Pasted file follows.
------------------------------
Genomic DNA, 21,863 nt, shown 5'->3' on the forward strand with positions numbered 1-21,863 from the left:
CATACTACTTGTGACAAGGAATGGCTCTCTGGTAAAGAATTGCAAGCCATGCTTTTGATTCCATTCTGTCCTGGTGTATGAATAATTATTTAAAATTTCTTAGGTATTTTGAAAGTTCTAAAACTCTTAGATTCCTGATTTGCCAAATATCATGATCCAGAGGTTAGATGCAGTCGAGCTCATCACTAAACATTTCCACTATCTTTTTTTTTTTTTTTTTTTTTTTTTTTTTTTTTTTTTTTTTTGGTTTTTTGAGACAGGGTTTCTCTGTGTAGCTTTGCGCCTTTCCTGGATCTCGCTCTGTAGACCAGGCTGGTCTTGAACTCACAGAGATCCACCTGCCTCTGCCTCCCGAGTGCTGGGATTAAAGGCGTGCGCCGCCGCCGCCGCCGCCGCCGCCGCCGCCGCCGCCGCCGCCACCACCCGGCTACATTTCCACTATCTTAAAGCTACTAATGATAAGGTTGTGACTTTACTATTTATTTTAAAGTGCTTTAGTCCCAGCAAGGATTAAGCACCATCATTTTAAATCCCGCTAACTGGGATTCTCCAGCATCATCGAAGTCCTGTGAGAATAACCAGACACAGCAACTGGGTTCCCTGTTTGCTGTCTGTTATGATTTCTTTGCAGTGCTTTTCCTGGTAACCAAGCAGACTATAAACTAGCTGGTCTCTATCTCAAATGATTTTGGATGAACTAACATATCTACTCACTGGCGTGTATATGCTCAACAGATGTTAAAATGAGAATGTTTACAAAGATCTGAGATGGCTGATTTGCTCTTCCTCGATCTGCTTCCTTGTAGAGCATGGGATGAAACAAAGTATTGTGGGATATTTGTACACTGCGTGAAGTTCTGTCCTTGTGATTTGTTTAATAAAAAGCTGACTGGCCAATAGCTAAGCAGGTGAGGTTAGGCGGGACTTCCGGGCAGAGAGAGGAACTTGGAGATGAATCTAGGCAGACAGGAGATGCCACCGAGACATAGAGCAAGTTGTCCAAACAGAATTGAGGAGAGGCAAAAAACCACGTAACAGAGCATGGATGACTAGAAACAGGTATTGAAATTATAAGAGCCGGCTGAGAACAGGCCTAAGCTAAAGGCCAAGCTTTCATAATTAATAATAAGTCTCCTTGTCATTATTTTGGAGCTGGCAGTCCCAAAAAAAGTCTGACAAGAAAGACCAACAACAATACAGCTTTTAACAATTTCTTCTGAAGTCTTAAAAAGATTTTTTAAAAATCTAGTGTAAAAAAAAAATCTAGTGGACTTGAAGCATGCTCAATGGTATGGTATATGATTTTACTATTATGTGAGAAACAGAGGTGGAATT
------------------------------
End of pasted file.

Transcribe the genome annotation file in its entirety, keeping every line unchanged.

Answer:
Genomic DNA, 21,863 nt, shown 5'->3' on the forward strand with positions numbered 1-21,863 from the left:
CATACTACTTGTGACAAGGAATGGCTCTCTGGTAAAGAATTGCAAGCCATGCTTTTGATTCCATTCTGTCCTGGTGTATGAATAATTATTTAAAATTTCTTAGGTATTTTGAAAGTTCTAAAACTCTTAGATTCCTGATTTGCCAAATATCATGATCCAGAGGTTAGATGCAGTCGAGCTCATCACTAAACATTTCCACTATCTTTTTTTTTTTTTTTTTTTTTTTTTTTTTTTTTTTTTTTTTTGGTTTTTTGAGACAGGGTTTCTCTGTGTAGCTTTGCGCCTTTCCTGGATCTCGCTCTGTAGACCAGGCTGGTCTTGAACTCACAGAGATCCACCTGCCTCTGCCTCCCGAGTGCTGGGATTAAAGGCGTGCGCCGCCGCCGCCGCCGCCGCCGCCGCCGCCGCCGCCGCCGCCACCACCCGGCTACATTTCCACTATCTTAAAGCTACTAATGATAAGGTTGTGACTTTACTATTTATTTTAAAGTGCTTTAGTCCCAGCAAGGATTAAGCACCATCATTTTAAATCCCGCTAACTGGGATTCTCCAGCATCATCGAAGTCCTGTGAGAATAACCAGACACAGCAACTGGGTTCCCTGTTTGCTGTCTGTTATGATTTCTTTGCAGTGCTTTTCCTGGTAACCAAGCAGACTATAAACTAGCTGGTCTCTATCTCAAATGATTTTGGATGAACTAACATATCTACTCACTGGCGTGTATATGCTCAACAGATGTTAAAATGAGAATGTTTACAAAGATCTGAGATGGCTGATTTGCTCTTCCTCGATCTGCTTCCTTGTAGAGCATGGGATGAAACAAAGTATTGTGGGATATTTGTACACTGCGTGAAGTTCTGTCCTTGTGATTTGTTTAATAAAAAGCTGACTGGCCAATAGCTAAGCAGGTGAGGTTAGGCGGGACTTCCGGGCAGAGAGAGGAACTTGGAGATGAATCTAGGCAGACAGGAGATGCCACCGAGACATAGAGCAAGTTGTCCAAACAGAATTGAGGAGAGGCAAAAAACCACGTAACAGAGCATGGATGACTAGAAACAGGTATTGAAATTATAAGAGCCGGCTGAGAACAGGCCTAAGCTAAAGGCCAAGCTTTCATAATTAATAATAAGTCTCCTTGTCATTATTTTGGAGCTGGCAGTCCCAAAAAAAGTCTGACAAGAAAGACCAACAACAATACAGCTTTTAACAATTTCTTCTGAAGTCTTAAAAAGATTTTTTAAAAATCTAGTGTAAAAAAAAAATCTAGTGGACTTGAAGCATGCTCAATGGTATGGTATATGATTTTACTATTATGTGAGAAACAGAGGTGGAATT